Simple Procedure to Design a Filter with Direct Coupled Resonators

Although computer market is full of all kind of sophisticated software able to simulate everything, the filter technology has not moved from 60-s at all. That time engineers designed filters of the same type without software and even without computers.  Let assume the software can simulate any kind of magic structures. But where can we get that magic structures? By other word the software is not provided by a design procedure. However modern software allows using a big variety of new type of partial elements (not only irises, posts, etc.). Here below an approach to design a direct-coupled filter using a simulator. Initially the low-pass prototype network elements values have to be found. They are normalized to roll-off frequency point (w) equal to unity and depends on the filter order and response type (Chebychev or maximally flat).

subroutine PreFilter(index,N,Lar,G)

real G(30),a(30),b(30),Lar

pi=3.141592653

eN=2*N

if(index.eq.0)then

do i=1,N

e2=2*i-1

G(i)=2.*sin(pi*e2/eN)

enddo

endif

if(index.eq.1)then

xx=Lar/17.37

be=alog(cosh(xx)/sinh(xx))

v=sinh(be/eN)

do i=1,N

e2=2*i-1

a(i)=sin(pi*e2/eN)

b(i)=v*v+(sin(i*pi/N))**2

enddo

G(1)=2.*a(1)/v

do i=2,N

G(i)=4.*a(i-1)*a(i)/(b(i-1)*G(i-1))

enddo

endif

return

end

There are simple expressions for g-values corresponding to Chebychev or Butterworth (maximally flat) responses in many microwave engineering books, for example, [1,2]. A fortran subroutine computing array of g-values from initial filter parameters is written in the left two sells of the table. The input parameters of the subroutine are index  (0 for maximally flat or 1 for Chebychev), N (filter order), Lar (pass-band insertion loss ripple, dB). Network of s-parameters corresponding to filter structure

The next step is to calculate reflection coefficients (S11) of each element of the filter at central frequency (b0)network required by the prototype. where Bi is equivalent susceptance of i-th element. Those values are obtained from the filter bandwidth (b1 - b2) and g-values using the expressions written on right.  An filter partial element (brick). In case of filter based on double ridged waveguide the parameter may be the length of evanescent waveguide section.

After the reflection coefficients of network elements are found the network elements may be replaced by real elements providing the same reflection value at the filter central frequency. Such an element may be any kind of reactive discontinuity as iris, stub, evanescent mode section, post, etc. The reflection coefficient of that element has to be depended on a dimension parameter and vary in wide range if the parameter changes. For example, for an iris such a parameter may be width of the iris or its thickness. For inductive post it can be diameter of the post or distance to the waveguide wall.  Actually there is no limitation what kind of discontinuities can be used to built a filter. It is just desirable to select all partial elements from the same family.

After those partial elements (filter bricks) are specified, the parameter values providing the prototype reflection values are to be found. To find those dimensions commercial software may be used. For many cases engineering formulas given in    [1-4] for stubs, posts and irises may be used. The dimensions of each element (parameters) then may be found from a tabulated function of S11(b0,t)  visually or using a numerical approach. After the dimension of each element is found, the distances between the elements can be also found. Distance between any two elements is associated with the phases of their reflection coefficients, ie where n is the resonance number. This length is usually called as cavity length despite for many structures, for example, evanescent mode ridged filter it may look like an iris or post.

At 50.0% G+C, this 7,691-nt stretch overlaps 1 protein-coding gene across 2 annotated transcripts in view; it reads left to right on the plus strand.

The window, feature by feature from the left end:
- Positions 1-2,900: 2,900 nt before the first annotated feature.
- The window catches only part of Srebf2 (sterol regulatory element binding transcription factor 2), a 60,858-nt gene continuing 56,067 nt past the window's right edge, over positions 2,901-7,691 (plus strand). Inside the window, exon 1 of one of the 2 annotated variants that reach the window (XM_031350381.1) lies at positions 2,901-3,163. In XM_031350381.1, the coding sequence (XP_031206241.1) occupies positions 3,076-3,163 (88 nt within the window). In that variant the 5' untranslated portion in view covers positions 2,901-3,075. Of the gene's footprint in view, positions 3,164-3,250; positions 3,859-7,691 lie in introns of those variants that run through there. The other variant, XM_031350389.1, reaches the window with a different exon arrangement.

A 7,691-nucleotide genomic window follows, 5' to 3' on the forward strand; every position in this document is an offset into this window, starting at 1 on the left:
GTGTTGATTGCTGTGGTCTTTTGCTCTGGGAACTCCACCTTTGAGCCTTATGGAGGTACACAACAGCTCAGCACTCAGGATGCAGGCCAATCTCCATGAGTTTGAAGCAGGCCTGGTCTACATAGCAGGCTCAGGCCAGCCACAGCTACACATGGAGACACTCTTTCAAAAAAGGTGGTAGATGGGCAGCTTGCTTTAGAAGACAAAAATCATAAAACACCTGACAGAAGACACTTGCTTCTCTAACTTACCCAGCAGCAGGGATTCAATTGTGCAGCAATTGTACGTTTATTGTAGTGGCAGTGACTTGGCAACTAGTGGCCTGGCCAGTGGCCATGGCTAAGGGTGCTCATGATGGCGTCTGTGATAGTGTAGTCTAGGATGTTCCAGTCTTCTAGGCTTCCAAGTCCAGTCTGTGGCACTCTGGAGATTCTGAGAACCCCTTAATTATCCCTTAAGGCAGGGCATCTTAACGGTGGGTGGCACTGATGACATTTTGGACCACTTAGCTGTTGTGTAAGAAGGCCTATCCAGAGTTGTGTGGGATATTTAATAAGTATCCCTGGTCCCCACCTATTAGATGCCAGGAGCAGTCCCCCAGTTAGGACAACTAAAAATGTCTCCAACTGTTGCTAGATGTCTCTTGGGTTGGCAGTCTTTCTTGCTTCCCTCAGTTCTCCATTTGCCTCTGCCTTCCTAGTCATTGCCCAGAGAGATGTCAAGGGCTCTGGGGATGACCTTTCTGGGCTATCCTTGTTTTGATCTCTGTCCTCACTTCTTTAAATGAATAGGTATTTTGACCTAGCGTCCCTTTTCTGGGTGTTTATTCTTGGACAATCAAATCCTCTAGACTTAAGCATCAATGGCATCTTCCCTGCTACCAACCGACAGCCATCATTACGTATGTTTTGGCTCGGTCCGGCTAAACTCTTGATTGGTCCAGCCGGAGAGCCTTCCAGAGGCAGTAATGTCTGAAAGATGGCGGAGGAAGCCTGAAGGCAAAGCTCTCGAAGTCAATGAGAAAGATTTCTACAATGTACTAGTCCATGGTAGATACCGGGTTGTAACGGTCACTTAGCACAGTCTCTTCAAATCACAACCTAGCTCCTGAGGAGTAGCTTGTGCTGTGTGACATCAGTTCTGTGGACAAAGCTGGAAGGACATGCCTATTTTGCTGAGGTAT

subroutine Opti(Ns,N,fun,dx,x)

real x(30),x0(30),Fx(30)

external fun

do istep=0,Ns

F0=fun(N,x)

print*, F0

Fn=0.

do i=1,N

call Variation(N,i,dx,x,x0)

Fx(i)=(fun(N,x0)-F0)/dx

Fn=Fn+(Fx(i))**2

enddo

Fn=sqrt(Fn)

do i=1,N

x(i)=x(i)-Fx(i)/Fn*dx

enddo

enddo

return

end

subroutine Variation(N,i,dx,x0,x1)

real x0(30),x1(30)

do j=1,N

if(j.ne.i)then

x1(j)=x0(j)

else

x1(j)=x0(j)+dx

endif

enddo

return

end

Ns is number of optimization steps,

N is number of parameters, dx is increment, x is array of initial parameters and fun(N,x) is the function to be optimized

As the procedure is quite approximate, the obtained structure needs tuning elements or to be verified by an accurate software. Software based on mode-matching or integral equation numerical methods are better for this purpose than any kind of mesh software (see Software page).  It is very likely that the filter response will need some corrections. The procedure can be repeated again and again until the filter roll-off and bandwidth are in right place. The reflection ripple (return loss) may also need adjustment.

Commercial optimizers like OSA-90 may be used to improve and equalize the filters return loss. The most popular optimization techniques are MINIMAX and L2. These gradient methods may be easy realized in FORTRAN code, if a commercial optimizer is not available.  A simple optimization subroutine is shown on left two cells of this table.